Why Artifact?

You may be wondering to yourself: why? Why write like this? What’s wrong with paragraphs, stanzas, chapters, and section breaks?

Let me begin by taking a huge step back to tell you *clears throat* my definition of the word “artist”.

An artist is someone with…

  1. a natural inclination toward observation
  2. the desire to seek significance in those observations
  3. the will to creatively share those observations, and their significance, with others

Working in this “artifact” mode pushes our brains to notice the way language is used in everyday (written) life, to seek significance in its usage, and to communicate about the significance of these forms by using them to present your material.

When I move through the world knowing that a story could be hidden in a bumper sticker, it wakes me up to my surroundings in deeper ways. It also makes my experiences with these texts and tools more entertaining and interesting. I grew up learning powerpoints in school. I always hated them (even more so when they morphed into Prezis!) After Egan, I kind of love them. When someone presents a powerpoint at a meeting, I pay close attention to all the choices they make, wondering what these choices might say about the speaker. I’m not even going to tell you what a Star-wipe transition can reveal about a man.

Restrictions and boundaries can actually be incredibly freeing. Instead of looking at the blank page and being overwhelmed by the possibilities, give yourself a rule. This piece will be the text of a CD jacket. Setting out strict boundaries can have the bewildering effect of pushing things out of your head that you never knew were there.

Also, it’s fucking fun.

I was raised by the put-on. My mind was honed or (depending on your perspective) corrupted by TV shows like Space Ghost Coast to Coast, Jackass, Trigger Happy TV, and (in college) the Eric Andre Show. Tricks and pranks and put-ons can be cruel, but they can also deliver so purely the exact thing I seek in literature: surprise. A subversion of expectation. A twisting of reality. Speaking of TV, Adult Swim makes what I like to think of as the video equivalent of artifact lit. Their “Infomercials” program is a series of short films that ape or spoof common, tired filmic content, like the infomercial or the telethon. But they go deeper than simple parody, diving often into dark, surreal storytelling. My favorite example of storytelling through this sort of trojan-horse form is “Final Deployment 4” which shares the depressing story of what it’s like to return from war through the form of a “videogame walkthrough” a style of video which proliferates on Youtube.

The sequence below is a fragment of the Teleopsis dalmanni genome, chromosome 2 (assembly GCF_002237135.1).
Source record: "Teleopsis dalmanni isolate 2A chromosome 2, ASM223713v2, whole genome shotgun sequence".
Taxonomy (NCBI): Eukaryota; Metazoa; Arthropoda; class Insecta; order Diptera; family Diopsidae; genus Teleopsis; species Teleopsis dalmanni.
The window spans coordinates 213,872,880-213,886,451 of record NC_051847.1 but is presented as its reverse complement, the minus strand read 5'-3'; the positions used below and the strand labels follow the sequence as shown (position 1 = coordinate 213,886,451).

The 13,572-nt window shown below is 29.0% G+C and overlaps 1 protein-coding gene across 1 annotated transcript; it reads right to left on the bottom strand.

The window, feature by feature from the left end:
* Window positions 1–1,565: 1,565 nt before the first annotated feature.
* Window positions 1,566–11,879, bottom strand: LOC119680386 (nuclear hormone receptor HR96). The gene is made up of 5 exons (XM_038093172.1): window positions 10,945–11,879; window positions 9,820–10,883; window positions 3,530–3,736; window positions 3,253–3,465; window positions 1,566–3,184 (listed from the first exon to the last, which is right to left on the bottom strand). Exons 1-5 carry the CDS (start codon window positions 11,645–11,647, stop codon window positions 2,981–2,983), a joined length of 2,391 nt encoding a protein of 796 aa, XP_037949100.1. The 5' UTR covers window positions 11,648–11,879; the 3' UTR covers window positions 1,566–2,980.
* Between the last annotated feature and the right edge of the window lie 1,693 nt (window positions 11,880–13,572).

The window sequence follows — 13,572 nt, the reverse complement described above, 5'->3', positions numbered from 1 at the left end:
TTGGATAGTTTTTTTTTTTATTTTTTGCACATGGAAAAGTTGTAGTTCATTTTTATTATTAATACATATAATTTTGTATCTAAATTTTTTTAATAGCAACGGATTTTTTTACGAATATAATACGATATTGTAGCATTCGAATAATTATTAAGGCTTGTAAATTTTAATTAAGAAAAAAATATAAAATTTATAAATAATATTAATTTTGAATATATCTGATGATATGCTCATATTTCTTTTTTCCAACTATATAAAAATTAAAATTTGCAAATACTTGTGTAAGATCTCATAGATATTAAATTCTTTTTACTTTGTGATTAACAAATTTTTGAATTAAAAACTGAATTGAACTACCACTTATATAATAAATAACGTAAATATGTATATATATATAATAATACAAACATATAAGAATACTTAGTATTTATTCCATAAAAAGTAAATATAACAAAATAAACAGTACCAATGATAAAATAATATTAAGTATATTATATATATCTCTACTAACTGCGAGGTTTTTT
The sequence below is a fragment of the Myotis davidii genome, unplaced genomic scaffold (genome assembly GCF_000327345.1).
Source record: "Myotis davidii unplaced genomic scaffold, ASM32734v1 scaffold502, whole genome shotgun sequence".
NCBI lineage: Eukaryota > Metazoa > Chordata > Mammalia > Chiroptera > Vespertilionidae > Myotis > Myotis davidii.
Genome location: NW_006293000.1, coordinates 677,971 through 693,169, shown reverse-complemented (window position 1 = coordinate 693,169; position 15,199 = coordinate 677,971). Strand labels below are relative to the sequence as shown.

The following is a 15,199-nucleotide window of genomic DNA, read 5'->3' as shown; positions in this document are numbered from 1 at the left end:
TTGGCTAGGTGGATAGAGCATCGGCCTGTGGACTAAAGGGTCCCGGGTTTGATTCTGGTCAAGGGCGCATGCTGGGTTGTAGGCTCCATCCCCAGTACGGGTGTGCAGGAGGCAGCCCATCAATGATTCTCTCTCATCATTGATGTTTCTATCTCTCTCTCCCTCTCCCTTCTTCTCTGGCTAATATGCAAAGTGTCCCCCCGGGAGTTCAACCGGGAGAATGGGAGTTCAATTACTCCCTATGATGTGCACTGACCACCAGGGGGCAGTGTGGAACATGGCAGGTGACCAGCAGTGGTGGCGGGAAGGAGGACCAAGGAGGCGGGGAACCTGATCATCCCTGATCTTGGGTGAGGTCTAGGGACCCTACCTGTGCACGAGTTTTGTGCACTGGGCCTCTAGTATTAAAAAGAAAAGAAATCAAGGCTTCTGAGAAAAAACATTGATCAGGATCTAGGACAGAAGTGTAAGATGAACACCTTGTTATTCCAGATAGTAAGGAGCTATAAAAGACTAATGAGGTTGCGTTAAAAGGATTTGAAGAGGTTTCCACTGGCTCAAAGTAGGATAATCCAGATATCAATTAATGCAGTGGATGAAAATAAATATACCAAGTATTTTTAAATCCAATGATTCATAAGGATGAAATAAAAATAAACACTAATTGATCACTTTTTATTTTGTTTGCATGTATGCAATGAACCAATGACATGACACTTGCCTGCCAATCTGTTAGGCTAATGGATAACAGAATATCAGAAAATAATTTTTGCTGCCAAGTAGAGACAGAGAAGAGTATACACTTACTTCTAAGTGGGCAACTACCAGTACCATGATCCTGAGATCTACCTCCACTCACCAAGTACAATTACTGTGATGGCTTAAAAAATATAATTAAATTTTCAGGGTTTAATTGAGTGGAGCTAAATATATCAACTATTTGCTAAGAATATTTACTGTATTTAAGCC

Lastly, this is superficial and more of a positive side-effect of writing in this style, but… your work will certainly stand out in a slush pile. Maybe it can stand out to Non-readers too. When I was teaching High School, there was a YA book series written entirely in the form of a text message conversation, and it was wildly successful at getting kids who didn’t read books to read a book. So yes, by writing in weird forms, we’re essentially saving the world.

Before we jump into writing today, I want to provide some more resources for understanding the different ways to approach Artifact Lit, as well as some more awesome examples. Feel free to read/use these or skip to the writing exercises.

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